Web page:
Teacher's Notes for developing a program with a series of instructions Pro Preview

How to help students implement long programs. 

  • #379
  • 04 Feb 2017
  • 1:55

One block at a time

Students will do better if the program is tested more often on smaller steps. A problem in a long program is hard to identify due to the early age of the students.

Instant feedback from the robot

The workflow must be like that:
Place a block and adjust it. Start the program. If the robot behaves as expected, move on and add a new block.

If the robot makes an error, you must change that last block you just added.

This way you and your students will always know where the problem is.


When students are developing programs with a series of instructions there are a couple of things you as a teacher, as an instructor should be very careful about.

In the Yo-yo challenge students would have to use 6 blocks I think.

And some of them might try to place all the blocks in the software and run it. And it won't work. What you should be careful in a group of students and this is something important to direct them, to try to encourage them, to be careful that they are doing it is for them to always place one block at a time - one or two. So, they place one or two blocks and they try. They place one or two blocks and they again try. They should not try to develop at this stage of the course and at their age. They should not try to develop the program with many blocks ahead. Just let them experiment and try to even push them to experiment. One block at a time. This is very important because they'll have some constant feedback from the robot. If, for example, they make forward, backward and then they make a mistake with backward again, if they do a constant run and tries and constant feedback from the robot they'll see where the error is. And they can fix it immediately. And it's much more difficult when you have many blocks in the program. So, always one or two blocks at a time.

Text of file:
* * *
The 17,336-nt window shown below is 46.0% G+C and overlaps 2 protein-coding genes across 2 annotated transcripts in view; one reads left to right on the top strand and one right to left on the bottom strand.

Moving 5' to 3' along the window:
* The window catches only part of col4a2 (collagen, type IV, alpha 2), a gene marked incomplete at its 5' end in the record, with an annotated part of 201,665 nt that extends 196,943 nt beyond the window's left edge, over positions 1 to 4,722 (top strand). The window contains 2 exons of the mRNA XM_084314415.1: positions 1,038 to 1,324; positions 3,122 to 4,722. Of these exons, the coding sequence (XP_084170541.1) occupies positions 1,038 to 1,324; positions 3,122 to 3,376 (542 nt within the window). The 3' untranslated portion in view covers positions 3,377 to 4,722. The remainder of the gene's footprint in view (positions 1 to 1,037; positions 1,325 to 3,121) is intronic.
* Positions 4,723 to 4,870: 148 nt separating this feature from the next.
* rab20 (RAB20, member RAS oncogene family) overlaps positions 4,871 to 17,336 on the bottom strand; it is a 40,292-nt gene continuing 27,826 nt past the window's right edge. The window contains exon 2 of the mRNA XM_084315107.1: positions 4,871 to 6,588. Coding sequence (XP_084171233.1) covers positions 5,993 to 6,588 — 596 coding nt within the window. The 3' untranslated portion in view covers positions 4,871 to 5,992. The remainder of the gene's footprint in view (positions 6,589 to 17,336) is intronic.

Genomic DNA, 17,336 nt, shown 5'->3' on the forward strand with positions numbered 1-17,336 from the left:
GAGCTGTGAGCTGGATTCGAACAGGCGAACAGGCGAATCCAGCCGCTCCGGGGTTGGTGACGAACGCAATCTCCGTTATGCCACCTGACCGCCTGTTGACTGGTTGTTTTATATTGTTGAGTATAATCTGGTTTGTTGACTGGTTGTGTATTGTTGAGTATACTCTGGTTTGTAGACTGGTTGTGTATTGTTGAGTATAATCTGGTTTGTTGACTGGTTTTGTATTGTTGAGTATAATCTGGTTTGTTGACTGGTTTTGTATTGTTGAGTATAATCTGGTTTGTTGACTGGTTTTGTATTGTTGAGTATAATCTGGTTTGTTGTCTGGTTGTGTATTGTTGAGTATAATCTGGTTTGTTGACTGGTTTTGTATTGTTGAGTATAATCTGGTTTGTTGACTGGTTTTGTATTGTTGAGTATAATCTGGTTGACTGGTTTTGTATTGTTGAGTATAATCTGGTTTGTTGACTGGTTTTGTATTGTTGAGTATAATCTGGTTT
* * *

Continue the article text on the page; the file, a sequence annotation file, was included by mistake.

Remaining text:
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This Tutorial is used in the following courses and lessons

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